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As the cholera emergency in Zimbabwe continues throughout September 2018, people in Harare face severe challenges in protecting themselves from infection.Many live in areas where raw sewage is running open in the streets or where there is no clean running water available.

So how can citizens fight the illness? It starts with understanding how the disease is spread.

What is cholera exactly?

It is a highly infectious disease which you can contract when you drink water or eat food contaminated by human faeces containing the vibrio cholera bacterium. The scary thing is the cholera organism can survive for long periods in water and ice. It also spreads fast because it can be caught so easily.

You can get cholera by ingesting the germ via your mouth and this happens when you:

  • drink contaminated water
  • eat food contaminated by dirty water, soiled hands or flies
  • eat fish or shellfish from contaminated water.

How do you know you have cholera?

The main symptoms are chronic diarrhea and vomiting which causes extreme dehydration resulting in death within a matter of hours, if not treated in time.

If you have any of the following symptoms go immediately to your local clinic, hospital or doctor:

  • profuse watery diarrhea, sometimes described as “rice-water stools”
  • vomiting
  • rapid heart rate
  • loss of skin elasticity
  • dry mucous membranes (dry mouth and eyes)
  • inability to urinate
  • low blood pressure (dizziness, lightheaded and fatigued )
  • thirst
  • muscle cramps
  • restlessness or irritability

Cholera attacks quickly and you don’t feel any real pain or even very sick. You will end up with a sudden case of severe diarrhea which usually isn’t accompanied by horrible stomach cramps but will deplete your body fast. It is for this reason that you need to get medical attention as soon as you experience any diarrhea no matter how mild it may be.

During an outbreak it would benefit you to go to the doctor even if you just feel nauseous and like you want to vomit. Better to be safe than sorry.

The incubation period of the illness - time between becoming infected and showing symptoms - can be only a few hours to 5 days but the most typical time frame is 2 to 3 days. You are most infectious during the acute stage of diarrhea and vomiting plus a few days after recovery.

Some people may carry the bacteria and spread the disease without showing symptoms themselves or even get sick. They can carry the germ for months and even years. That’s why it is important to always practice good hygiene no matter whether there is a cholera outbreak or not.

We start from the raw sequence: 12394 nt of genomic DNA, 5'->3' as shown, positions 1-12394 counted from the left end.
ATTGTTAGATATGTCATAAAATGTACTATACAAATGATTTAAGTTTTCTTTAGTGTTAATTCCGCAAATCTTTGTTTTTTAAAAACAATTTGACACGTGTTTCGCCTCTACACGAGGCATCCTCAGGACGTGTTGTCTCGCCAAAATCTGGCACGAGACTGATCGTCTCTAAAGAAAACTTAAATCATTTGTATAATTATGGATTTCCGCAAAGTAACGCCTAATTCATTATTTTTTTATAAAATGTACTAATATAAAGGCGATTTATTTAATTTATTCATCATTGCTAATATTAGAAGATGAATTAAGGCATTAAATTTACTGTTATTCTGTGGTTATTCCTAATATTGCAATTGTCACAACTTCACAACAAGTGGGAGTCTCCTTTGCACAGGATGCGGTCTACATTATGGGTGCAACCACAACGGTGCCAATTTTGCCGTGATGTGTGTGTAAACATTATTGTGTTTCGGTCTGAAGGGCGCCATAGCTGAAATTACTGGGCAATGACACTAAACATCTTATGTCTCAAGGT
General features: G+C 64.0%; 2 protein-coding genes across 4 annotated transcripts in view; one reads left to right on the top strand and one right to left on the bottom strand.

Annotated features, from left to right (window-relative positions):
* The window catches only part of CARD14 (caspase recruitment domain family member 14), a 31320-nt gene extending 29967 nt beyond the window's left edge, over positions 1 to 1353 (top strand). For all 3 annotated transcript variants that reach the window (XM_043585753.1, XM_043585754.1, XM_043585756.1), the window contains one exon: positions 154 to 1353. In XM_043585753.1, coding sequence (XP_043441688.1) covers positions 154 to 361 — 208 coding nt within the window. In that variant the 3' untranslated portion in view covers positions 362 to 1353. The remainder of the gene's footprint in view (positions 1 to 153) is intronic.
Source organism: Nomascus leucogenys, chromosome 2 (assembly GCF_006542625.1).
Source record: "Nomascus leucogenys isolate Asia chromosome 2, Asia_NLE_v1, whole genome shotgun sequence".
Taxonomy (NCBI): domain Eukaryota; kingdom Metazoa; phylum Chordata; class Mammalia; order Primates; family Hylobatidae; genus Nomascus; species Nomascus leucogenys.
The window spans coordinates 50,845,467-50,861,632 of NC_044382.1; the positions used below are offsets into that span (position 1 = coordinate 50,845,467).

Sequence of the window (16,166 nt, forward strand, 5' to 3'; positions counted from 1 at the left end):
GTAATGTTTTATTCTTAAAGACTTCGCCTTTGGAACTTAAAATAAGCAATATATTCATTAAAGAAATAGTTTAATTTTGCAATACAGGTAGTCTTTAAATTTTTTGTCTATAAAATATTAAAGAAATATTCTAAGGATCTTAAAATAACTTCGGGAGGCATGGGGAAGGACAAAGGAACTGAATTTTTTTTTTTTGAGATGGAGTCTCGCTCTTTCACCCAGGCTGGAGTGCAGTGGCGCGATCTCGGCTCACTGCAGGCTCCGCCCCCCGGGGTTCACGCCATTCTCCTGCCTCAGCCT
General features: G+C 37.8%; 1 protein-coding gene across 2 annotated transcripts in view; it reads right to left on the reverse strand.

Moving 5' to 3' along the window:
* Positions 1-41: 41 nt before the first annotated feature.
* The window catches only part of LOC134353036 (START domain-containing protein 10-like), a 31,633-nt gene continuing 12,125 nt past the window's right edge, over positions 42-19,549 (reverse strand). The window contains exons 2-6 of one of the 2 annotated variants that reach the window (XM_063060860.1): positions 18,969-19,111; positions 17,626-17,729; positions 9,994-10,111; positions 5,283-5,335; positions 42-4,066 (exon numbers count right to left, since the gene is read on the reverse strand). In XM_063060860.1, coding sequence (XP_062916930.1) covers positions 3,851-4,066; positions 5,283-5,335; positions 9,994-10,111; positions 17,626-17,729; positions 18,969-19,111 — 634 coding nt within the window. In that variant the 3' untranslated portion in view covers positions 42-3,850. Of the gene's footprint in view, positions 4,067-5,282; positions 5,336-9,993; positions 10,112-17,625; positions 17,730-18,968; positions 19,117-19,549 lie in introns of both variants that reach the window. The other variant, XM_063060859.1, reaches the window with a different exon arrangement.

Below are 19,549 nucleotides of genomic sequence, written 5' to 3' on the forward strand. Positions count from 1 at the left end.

It is treatable!

The good news is cholera can be treated but you must see a doctor as soon as you show symptoms. You will receive an oral hydration solution (ORS) to address the deadly dehydration. You will also be given antibiotics which attack and kill the vibrio bacterium. This simple treatment will lead to a full and complete recovery.

It is preventable!

  • Practice good hygiene.
  • Wash hands well after going to the toilet and before preparing meals - use antibacterial cleansing products like Dettol. If you don’t have access to clean water, use a hand sanitiser.
  • People with cholera should be kept separate from others especially at childcare centres, preschools, schools and work until there has been no diarrhea for 24 hours.
  • People who are infected and work with food should only handle anything edible again 48 hours after the diarrhea phase has ended.
  • Babies, children and adults with cholera infection should not swim until there has been no diarrhea for 24 hours.
  • Severely ill patients should be isolated in hospital.
  • If you are nursing someone with cholera at home make sure the faeces and vomit is properly disposed of into the toilet. Keep the toilet bowl disinfected with a product like Dettol.
  • Once the patient has recovered clean all their linen and other items by washing in hot soapy water. Also, thoroughly clean their room. Again, use an antibacterial product such as Dettol to clean everything the patient has been in contact with.
  • Only drink water that has been boiled or disinfected with iodine or chlorine tablets. Carbonated bottled drinks are usually safe, if no ice is added because remember ice can carry the bacteria.
  • Handle food cautiously. Wash all your fruit and vegetables thoroughly before cooking them.
  • Keep a careful eye on the people you know who have been in contact with the sick.
  • Educate people to seek medical attention if you think they may have cholera.

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